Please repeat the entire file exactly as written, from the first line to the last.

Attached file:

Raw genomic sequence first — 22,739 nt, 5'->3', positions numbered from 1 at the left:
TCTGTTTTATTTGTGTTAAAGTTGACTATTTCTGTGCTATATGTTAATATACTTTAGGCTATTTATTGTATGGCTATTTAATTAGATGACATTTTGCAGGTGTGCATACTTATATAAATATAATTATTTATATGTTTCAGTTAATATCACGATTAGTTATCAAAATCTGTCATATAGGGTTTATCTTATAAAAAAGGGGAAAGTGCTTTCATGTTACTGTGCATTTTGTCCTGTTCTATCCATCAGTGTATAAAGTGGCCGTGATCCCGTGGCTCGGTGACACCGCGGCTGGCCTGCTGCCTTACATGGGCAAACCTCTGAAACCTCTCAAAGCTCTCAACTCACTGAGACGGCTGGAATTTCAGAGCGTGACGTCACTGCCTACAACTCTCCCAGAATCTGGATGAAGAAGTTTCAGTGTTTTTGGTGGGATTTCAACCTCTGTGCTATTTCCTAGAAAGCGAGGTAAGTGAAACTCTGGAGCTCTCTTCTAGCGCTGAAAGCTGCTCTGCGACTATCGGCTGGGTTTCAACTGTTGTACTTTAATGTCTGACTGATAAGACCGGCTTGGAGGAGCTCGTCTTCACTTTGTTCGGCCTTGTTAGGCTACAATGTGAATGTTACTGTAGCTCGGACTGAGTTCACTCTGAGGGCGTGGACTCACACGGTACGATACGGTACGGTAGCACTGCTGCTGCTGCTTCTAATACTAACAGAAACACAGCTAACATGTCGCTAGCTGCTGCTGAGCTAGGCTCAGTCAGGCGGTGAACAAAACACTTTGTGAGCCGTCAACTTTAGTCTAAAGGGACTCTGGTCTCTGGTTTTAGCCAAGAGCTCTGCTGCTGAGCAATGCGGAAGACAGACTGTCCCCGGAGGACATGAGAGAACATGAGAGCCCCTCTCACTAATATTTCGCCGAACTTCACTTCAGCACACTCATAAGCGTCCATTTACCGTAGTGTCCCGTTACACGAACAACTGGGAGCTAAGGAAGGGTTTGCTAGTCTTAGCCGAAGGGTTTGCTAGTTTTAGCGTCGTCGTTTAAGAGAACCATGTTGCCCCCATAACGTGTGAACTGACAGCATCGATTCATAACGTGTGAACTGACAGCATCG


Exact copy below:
Raw genomic sequence first — 22,739 nt, 5'->3', positions numbered from 1 at the left:
TCTGTTTTATTTGTGTTAAAGTTGACTATTTCTGTGCTATATGTTAATATACTTTAGGCTATTTATTGTATGGCTATTTAATTAGATGACATTTTGCAGGTGTGCATACTTATATAAATATAATTATTTATATGTTTCAGTTAATATCACGATTAGTTATCAAAATCTGTCATATAGGGTTTATCTTATAAAAAAGGGGAAAGTGCTTTCATGTTACTGTGCATTTTGTCCTGTTCTATCCATCAGTGTATAAAGTGGCCGTGATCCCGTGGCTCGGTGACACCGCGGCTGGCCTGCTGCCTTACATGGGCAAACCTCTGAAACCTCTCAAAGCTCTCAACTCACTGAGACGGCTGGAATTTCAGAGCGTGACGTCACTGCCTACAACTCTCCCAGAATCTGGATGAAGAAGTTTCAGTGTTTTTGGTGGGATTTCAACCTCTGTGCTATTTCCTAGAAAGCGAGGTAAGTGAAACTCTGGAGCTCTCTTCTAGCGCTGAAAGCTGCTCTGCGACTATCGGCTGGGTTTCAACTGTTGTACTTTAATGTCTGACTGATAAGACCGGCTTGGAGGAGCTCGTCTTCACTTTGTTCGGCCTTGTTAGGCTACAATGTGAATGTTACTGTAGCTCGGACTGAGTTCACTCTGAGGGCGTGGACTCACACGGTACGATACGGTACGGTAGCACTGCTGCTGCTGCTTCTAATACTAACAGAAACACAGCTAACATGTCGCTAGCTGCTGCTGAGCTAGGCTCAGTCAGGCGGTGAACAAAACACTTTGTGAGCCGTCAACTTTAGTCTAAAGGGACTCTGGTCTCTGGTTTTAGCCAAGAGCTCTGCTGCTGAGCAATGCGGAAGACAGACTGTCCCCGGAGGACATGAGAGAACATGAGAGCCCCTCTCACTAATATTTCGCCGAACTTCACTTCAGCACACTCATAAGCGTCCATTTACCGTAGTGTCCCGTTACACGAACAACTGGGAGCTAAGGAAGGGTTTGCTAGTCTTAGCCGAAGGGTTTGCTAGTTTTAGCGTCGTCGTTTAAGAGAACCATGTTGCCCCCATAACGTGTGAACTGACAGCATCGATTCATAACGTGTGAACTGACAGCATCG